The EF api (Include extension method) permits you to safely eager fetch multiple collection associations, with each eager fetch costing only an additional select and thus a predictable performance impact. This seems to be an ideal compromise for most scenarios and certainly the most sensible default. There could be performance issues if the where condition is expensive (e.g. ColumnName LIKE '%123%') as the table scan would be repeated for each association - might be a different strategy for that but I digress...

With NHibernate, the Criteria API (SetFetchMode) seems to offer similar flexibility at face value, but you can't realistically eager fetch multiple collection associations.

That doesn't mean rewriting NH query engine to do unions though - the existing "subselect" fetch mode could be used to provide a quick win. We would need to support the following scenario:

  1. Fetching strategy for the Blog.Posts collection is set to subselect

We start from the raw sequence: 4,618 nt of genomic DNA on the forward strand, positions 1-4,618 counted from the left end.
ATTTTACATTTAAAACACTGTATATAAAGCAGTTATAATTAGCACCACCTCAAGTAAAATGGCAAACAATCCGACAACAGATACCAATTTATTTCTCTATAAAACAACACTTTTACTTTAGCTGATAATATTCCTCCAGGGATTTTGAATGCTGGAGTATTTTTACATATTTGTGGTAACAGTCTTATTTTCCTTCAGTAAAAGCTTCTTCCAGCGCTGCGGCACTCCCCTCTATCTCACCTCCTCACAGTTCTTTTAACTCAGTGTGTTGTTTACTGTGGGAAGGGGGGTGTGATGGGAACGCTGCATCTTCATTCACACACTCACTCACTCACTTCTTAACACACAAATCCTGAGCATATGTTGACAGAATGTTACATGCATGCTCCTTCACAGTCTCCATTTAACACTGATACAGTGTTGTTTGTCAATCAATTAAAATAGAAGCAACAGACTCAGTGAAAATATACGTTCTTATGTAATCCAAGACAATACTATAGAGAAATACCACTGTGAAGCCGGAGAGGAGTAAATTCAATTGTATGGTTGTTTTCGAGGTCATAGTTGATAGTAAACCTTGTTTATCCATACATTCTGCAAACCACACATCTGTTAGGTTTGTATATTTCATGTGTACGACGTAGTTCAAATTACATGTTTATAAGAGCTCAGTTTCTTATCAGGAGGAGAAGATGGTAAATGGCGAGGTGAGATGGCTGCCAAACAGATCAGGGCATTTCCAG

2. Collection is marked for eager fetching criteria.SetFetchMode("Posts", FetchMode.Eager)

  3. Subselect should be issued immediately after the select query for the root entity

This would offer equally flexible control over collection fetching and possibly better performance in case of expensive where conditions. It would also resolve the paging issue.

At the moment, if you do this, NH uses an outer join to fetch the collection. I'd have expected that setting FetchMode.Eager would use the fetch defined on the collection in the mapping.

Kelly Bourg
01/29/2010 04:16 PM by
Kelly Bourg

Even though I posted about MultiQuery support for sql-queries. I have to agree with the other posters about eager fetching multiple associations. IMO this should be top priority. This is always a pain point for me and my team (we have a legacy DB that requires many joins :( ).

Dan Ambrose
01/29/2010 06:58 PM by
Dan Ambrose

I would like to ability to assign the result of a query to a property.